It may seem a small matter given everything else that is going on in Canberra, but yesterday was the closing date for nominations for vacancies on the ABC and SBS boards. The selection process will now begin.
This will be the second set of appointments made under the new arm’s length appointment process, in which an independent panel conducts the search and serves up a shortlist of names to minister Stephen Conroy.
But although the process is independent, the parameters are within the influence of the incumbents. I understand that ABC chairman Maurice Newman has made it clear he wants a financial whizz to fill the vacancy created by departure of cultural warrior Janet Albrechtsen.
Now at first sight, this seems a strange thing. The board does not lack financial expertise in the broad sense. Newman himself is a former chair of the Australian Stock Exchange, and the board also includes lawyer and banker Steven Skala (although he departs next year) and Adelaide hotelier Peter Hurley.
Yet I am told that the search is on for someone who can go through the national broadcaster’s accounts line by line, and ask searching questions of management.
Why? Is there a problem? Apparently not. The view is that an organisation spending so much public money has to be schmicker than schmick when it comes to making sure all the dollars and cents are accounted for. On the other hand, some might think this is a job for senior management, rather than the board.
In any case, at least two applicants I know of have been discouraged from applying because they have been told only financial whizzes are wanted.
Meanwhile I am told that Conroy would like to see an appointee who is not from Sydney or Melbourne.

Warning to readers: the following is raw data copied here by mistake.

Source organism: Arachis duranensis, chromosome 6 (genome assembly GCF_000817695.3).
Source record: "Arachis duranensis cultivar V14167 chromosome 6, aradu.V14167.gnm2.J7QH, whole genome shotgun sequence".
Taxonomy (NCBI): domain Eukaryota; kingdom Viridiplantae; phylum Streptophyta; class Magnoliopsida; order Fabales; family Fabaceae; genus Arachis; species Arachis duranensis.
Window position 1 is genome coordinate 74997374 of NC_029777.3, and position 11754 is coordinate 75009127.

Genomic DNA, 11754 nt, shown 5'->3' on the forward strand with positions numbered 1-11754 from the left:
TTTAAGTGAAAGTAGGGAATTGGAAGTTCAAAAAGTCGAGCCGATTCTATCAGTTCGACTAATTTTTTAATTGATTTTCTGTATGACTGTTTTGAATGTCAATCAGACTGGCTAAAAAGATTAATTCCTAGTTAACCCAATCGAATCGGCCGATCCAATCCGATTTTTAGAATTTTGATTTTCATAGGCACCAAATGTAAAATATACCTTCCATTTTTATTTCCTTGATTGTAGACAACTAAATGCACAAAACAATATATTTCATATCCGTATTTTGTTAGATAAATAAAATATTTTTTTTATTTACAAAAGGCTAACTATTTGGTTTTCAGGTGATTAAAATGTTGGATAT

As for the SBS board, Joseph Skrzynski was recently announced as the next chair. He will replace Carla Zampatti from December 17. He and Elleni Bereded-Samuel were appointed to the board in March 2009, so it might be thought that they represents current thinking on where SBS should be going and what it should be doing.
So far, though, Skrzynski has declined requests for interviews so it is hard to know what his vision might be.
The notable lack on the SBS board is technological and new media nous. This appointment might well be seen as an opportunity to redress that.
And current SBS board member and industry veteran Gerald Stone tells me he has recommended they look for someone under the age of 30 to give a different perspective.
All that means that new media innovator Bronwen Clune, known to be applying for both positions, might be in the running for SBS, if not for the ABC. She’s not under 30, but she’s young. Doubtless, though, there are many other applicants.
In the meantime, the second public broadcaster seems to have somewhat dropped off the political radar. Perhaps, if and when he breaks his silence, Skrzynski will change that.
Declaration: Clune is on the board of the Foundation for Public Interest Journalism, of which I am the chair.